I’ve recently fallen into the habit of knitting socks. Something I never thought I’d do, thanks to the distant memory of my first try at socks – knit using worsted weight beige acrylic (yes, it was in the 80s, why do you ask?). With no thought to gauge, I fired up the double-pointed needles and got stitching. When they looked a little big, I just shrugged, and kept knitting. (Well, it was a while ago, I’m just guessing about the shrugging part). When sock number one turned out a little large (think Christmas stocking), I dutifully cast on and knit it’s partner. Then I had two huge, beige, acrylic knit socks. I was
so proud finished.
Years later, I started thinking about socks again. Knitting magazines were showing patterns for perfect, lacy socks modelled on delicate, dancer feet. Yarn shops were full of delicious sock yarn. It was the self-patterning ones that did me in. Really, who could resist?
I started with buying sock yarn, determined to make something other than socks with it. It was so yummy, so squishable, so pretty. Once I started buying it, I couldn’t stop. I bought some with aloe and jojoba oil in it that was heavenly to hold. I couldn’t resist.
I did start with other things. I made a scarf.
Then, I made another scarf, a little more complicated, and a lot longer.
And then, I finally broke down and made a pair of socks.
They weren’t the best socks. The yarn I used was thinner than what the pattern wanted. I had to use bigger needles to get the right gauge (see, I do learn from the past). The knit fabric came out loose looking. I used the knit-on cast-on, so the top edge is not very stretchy. But they fit, and they are comfy, and I love them in spite of their imperfections (and maybe a little bit because of them).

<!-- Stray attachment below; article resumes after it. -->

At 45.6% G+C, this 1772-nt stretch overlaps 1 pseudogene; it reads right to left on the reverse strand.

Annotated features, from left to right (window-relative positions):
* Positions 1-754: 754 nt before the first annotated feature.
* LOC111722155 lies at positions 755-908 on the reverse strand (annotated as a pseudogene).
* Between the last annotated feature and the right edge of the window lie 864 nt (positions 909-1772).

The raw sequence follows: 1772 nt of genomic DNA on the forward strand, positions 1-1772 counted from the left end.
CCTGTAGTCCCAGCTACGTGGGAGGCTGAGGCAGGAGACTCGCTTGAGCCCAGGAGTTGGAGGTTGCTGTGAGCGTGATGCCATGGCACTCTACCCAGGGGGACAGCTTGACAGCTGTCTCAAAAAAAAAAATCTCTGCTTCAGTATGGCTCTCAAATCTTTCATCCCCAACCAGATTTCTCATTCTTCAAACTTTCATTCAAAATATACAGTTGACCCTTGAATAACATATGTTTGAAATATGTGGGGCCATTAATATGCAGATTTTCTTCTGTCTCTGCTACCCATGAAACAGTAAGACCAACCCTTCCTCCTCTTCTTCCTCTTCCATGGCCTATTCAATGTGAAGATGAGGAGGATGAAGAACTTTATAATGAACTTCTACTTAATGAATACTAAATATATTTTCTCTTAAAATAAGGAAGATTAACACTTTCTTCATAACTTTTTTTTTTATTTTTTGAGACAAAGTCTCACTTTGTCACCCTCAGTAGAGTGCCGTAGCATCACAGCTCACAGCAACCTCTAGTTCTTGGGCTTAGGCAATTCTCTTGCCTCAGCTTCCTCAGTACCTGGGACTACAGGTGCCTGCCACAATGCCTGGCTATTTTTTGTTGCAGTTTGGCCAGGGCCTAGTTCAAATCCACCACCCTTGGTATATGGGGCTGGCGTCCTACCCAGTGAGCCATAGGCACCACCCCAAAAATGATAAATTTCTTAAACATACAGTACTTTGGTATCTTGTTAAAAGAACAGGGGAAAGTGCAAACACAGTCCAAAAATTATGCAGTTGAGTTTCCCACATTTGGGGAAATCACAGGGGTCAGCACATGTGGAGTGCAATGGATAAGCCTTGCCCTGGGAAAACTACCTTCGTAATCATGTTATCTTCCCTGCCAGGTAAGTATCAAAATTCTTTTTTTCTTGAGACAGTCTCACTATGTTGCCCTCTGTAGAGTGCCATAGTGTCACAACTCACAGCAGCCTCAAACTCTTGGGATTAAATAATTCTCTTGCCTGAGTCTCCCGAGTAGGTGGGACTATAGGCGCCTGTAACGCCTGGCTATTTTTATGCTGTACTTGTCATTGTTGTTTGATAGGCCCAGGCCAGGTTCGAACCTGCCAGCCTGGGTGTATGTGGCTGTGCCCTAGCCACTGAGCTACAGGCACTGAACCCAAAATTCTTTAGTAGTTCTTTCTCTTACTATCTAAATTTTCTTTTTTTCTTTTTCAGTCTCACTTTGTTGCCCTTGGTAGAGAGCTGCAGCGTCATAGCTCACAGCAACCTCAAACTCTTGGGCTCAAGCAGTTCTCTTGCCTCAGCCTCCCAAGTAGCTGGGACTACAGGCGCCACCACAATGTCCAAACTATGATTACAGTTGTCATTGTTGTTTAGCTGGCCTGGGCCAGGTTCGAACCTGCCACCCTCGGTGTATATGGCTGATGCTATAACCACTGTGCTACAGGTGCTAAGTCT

So, emboldened by the first pair, I made a second pair. I used a different pattern (the one in Stephanie Pearl-McPhee’s book Knitting Rules). I used a better cast-on (the double cast-on). I made a decent pair of socks, and I was proud.
Then I joined Ravelry and discovered that I was the last knitter on the planet to discover the joy of sock knitting. How did that happen? Now I am not only knitting another pair of socks, I’m buying more yarn, I’m planning new sock projects and I’ve bought an entire book about socks (Vogue Knitting’s Ultimate Sock Book). I very nearly joined a sock club, and suspect that I will not resist next year. And I am visiting the web site of the lovely and talented Tsarina of Tsocks, lusting over her patterns. She has turned sock knitting into an art form.